By Tim Bochnowski
“If one bell should ring, in celebration for a king
So fast the heart should beat, As proud the heart with heavy feet.”
-Led Zeppelin’s Achilles’ Last Stand
Feel pain near the bottom of your calf or the back of your ankle? Achilles pain is a common occurrence for professionals and amateurs. The Achilles tendons are the tendons at the back of the ankle, connecting the calf muscle to the heel. If your Achilles is sore during or after riding you may have Achilles tendinitis or tendinosis. Inflammation, micro-tears or comprised blood flow, often caused by overuse, could put a stop to the riding season. Paying attention to your Achilles could help prevent the injuries that are common to cyclist.
Aside from bike fit, there is a whole host of stretching, strengthening, recovery and maintenance options available to athletes who are encountering Achilles issues. There are many excellent websites that show how to correctly stretch and strengthen this muscle group area. As always, if issues arise, I recommend first seeking medical advice from your personal physician or medical professional. They can identify what sort of injury you have, making sure you get appropriate treatment for your condition.
Proper pedal/cleat setup can help eliminate lower leg pain and help you increase your power on the bike. Generally, the ball of your foot should be directly over the pedal axle. While some cyclists find positioning the center of their cleat behind the ball of their foot (the bump on the inside of your foot behind the big toe) comfortable, others like to place the center of the pedal spindle even closer to the bump (behind the pinky toe) on the outside of the foot. If you feel strain in your calf, try moving your cleat slightly rearward on your shoe. Please be aware that this may require additional saddle height adjustment afterwards.
Second, consider more support inside your shoe. Over pronation, knees moving inward toward the top tube of the bicycle during the down stroke while pedaling, may attribute to Achilles pain. Often inexpensive insoles or the use of wedges in the shoe or between the cleat and shoe can help align the knee and foot lessening ankle rotation and lower leg stress. Finally, check for lateral rock in your bike shoes. When clipped into your pedals, see if someone can rock your foot side to side (like a boat on rough water). Replace all loose or worn cleats. Pronation in the foot can fatigue the calf and Achilles area.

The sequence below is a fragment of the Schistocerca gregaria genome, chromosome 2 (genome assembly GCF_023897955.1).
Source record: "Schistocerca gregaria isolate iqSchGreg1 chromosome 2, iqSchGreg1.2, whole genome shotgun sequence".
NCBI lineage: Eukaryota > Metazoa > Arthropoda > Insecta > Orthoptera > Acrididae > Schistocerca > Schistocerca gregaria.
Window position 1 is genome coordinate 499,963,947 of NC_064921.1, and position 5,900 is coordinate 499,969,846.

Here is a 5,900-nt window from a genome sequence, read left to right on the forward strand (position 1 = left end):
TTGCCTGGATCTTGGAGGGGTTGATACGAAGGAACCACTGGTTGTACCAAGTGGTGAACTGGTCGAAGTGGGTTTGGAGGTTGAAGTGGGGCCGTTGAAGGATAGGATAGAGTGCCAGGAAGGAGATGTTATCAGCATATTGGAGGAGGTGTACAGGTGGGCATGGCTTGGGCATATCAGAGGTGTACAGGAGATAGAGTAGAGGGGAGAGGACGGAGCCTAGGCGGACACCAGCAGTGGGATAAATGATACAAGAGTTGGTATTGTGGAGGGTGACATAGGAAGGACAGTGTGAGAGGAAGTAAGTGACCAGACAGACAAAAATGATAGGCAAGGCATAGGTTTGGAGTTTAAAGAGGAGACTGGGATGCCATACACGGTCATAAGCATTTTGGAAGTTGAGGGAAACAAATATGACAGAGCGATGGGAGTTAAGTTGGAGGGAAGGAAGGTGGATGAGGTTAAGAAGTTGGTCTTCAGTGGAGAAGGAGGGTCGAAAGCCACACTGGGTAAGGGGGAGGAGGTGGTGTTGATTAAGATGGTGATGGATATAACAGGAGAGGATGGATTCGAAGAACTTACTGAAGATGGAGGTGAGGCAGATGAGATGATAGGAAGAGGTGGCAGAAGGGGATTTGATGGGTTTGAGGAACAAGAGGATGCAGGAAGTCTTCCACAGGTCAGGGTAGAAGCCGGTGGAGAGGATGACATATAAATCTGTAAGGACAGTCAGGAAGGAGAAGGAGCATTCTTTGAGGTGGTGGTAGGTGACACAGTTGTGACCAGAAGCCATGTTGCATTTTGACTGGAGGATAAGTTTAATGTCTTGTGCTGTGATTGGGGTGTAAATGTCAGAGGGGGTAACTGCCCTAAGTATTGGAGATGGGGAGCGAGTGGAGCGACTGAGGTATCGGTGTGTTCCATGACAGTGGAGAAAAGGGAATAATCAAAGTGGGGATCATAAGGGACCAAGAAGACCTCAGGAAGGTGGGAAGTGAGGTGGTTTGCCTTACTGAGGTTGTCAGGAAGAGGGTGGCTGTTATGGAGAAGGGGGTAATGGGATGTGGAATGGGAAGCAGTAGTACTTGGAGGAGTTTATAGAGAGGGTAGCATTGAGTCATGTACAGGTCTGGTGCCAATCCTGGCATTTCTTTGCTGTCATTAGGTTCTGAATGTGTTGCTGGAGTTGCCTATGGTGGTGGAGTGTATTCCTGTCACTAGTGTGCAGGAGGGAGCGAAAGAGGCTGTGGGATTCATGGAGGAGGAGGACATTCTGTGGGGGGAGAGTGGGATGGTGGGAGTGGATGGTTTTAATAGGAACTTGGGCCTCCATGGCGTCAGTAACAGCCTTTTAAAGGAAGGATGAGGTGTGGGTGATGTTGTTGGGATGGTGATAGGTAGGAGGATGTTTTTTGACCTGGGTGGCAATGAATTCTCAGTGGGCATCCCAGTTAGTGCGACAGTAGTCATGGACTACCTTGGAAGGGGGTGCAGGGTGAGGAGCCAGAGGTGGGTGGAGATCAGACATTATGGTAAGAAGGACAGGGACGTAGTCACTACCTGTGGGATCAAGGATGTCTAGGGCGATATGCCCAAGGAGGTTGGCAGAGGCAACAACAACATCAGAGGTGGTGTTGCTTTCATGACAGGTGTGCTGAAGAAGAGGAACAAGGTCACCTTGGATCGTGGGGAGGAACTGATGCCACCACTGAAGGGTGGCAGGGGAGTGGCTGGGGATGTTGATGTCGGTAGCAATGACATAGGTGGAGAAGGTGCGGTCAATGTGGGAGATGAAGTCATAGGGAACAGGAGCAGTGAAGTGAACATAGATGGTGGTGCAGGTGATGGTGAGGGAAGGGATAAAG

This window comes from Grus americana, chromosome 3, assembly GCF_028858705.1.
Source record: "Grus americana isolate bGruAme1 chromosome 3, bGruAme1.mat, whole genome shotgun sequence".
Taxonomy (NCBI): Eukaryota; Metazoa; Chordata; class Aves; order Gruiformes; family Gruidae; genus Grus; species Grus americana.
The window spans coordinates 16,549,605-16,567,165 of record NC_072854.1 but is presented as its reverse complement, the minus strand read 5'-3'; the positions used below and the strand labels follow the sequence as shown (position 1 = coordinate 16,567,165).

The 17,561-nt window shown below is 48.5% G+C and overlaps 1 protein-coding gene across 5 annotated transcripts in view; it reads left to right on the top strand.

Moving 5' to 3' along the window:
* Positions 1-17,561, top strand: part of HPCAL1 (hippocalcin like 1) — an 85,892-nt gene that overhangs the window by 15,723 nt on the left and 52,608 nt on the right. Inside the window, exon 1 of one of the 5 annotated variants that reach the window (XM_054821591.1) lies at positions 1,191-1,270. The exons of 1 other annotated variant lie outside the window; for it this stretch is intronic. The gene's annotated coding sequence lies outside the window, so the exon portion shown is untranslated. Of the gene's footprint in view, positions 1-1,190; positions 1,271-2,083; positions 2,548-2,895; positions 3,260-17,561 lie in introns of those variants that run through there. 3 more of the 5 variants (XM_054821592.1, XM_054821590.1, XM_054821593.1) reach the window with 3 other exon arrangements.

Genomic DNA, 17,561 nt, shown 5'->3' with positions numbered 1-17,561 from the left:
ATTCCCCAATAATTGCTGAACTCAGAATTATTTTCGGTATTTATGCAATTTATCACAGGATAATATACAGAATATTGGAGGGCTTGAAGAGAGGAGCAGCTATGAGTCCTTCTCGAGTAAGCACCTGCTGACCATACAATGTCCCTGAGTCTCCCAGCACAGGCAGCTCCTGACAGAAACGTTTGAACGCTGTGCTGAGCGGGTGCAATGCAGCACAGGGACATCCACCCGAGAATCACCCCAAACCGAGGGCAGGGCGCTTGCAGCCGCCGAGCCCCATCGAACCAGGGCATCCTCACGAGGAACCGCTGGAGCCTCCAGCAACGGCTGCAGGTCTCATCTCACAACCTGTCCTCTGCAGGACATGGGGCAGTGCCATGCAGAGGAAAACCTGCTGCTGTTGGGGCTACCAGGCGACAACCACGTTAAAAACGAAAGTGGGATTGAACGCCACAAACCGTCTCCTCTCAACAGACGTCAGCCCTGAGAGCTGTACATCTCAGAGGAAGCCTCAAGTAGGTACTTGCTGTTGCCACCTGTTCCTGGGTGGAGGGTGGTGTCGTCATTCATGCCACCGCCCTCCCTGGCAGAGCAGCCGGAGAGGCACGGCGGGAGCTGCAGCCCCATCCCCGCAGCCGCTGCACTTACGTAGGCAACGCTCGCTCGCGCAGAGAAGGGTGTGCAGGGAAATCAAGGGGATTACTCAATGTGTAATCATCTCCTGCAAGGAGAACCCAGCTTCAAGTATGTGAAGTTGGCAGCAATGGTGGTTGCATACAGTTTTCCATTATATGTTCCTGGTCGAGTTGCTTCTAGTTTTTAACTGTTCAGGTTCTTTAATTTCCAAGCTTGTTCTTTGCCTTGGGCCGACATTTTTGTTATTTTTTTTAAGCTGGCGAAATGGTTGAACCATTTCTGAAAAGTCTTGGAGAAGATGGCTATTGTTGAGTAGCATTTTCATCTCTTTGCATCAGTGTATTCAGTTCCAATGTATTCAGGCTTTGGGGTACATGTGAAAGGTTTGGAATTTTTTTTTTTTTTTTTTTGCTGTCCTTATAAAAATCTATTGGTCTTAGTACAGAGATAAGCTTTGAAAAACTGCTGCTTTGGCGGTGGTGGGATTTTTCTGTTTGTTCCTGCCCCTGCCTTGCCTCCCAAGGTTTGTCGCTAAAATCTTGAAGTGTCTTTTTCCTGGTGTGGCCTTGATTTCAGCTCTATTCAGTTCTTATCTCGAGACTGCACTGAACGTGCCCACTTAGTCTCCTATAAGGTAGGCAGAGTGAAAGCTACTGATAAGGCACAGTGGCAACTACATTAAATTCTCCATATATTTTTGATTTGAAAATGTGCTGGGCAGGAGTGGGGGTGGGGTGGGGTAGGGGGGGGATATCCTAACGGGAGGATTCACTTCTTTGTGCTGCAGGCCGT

Could saddle height contribute to Achilles issues? Maybe…A saddle set too high may force a cyclist to point the toes to reach the bottom of the pedal stroke. “Ankling”, otherwise known as excessive ankle movement or range, is often considered a culprit in AT pain. Similarly a low seat, high torque, heel down pedaling technique, as associated with seated hill climbing, may also cause issues.
Finally, cleat rotation is another thing to consider. While knees sometime enjoy increased float in the pedal, your Achilles may not. Increased float in your cleat and pedal system could promote AT problems. Pay special attention to your calves, ankles and AT when changing to a new pedal system or replacing cleats.
In the end, cyclists will greatly benefit from having a good bicycle position.. While considering these aforementioned ideas utilized in bicycle fitting, keep in mind, nothing beats a good bike fit from a well-trained and experienced fitter. Comfort and efficiency breed performance. Keep working at improving your position and ride more bike.
Tim Bochnowski is a bicycle fitter and owner of Mountain Velo, a bicycle performance center, located in Park City, UT. Tim started fitting bicycles in 1985. He has been trained by BIKEFIT, Slowtwitch, Retul and several other fitting techniques. Reach Tim at 435-575-8356; [email protected] or www.mountainvelo.com.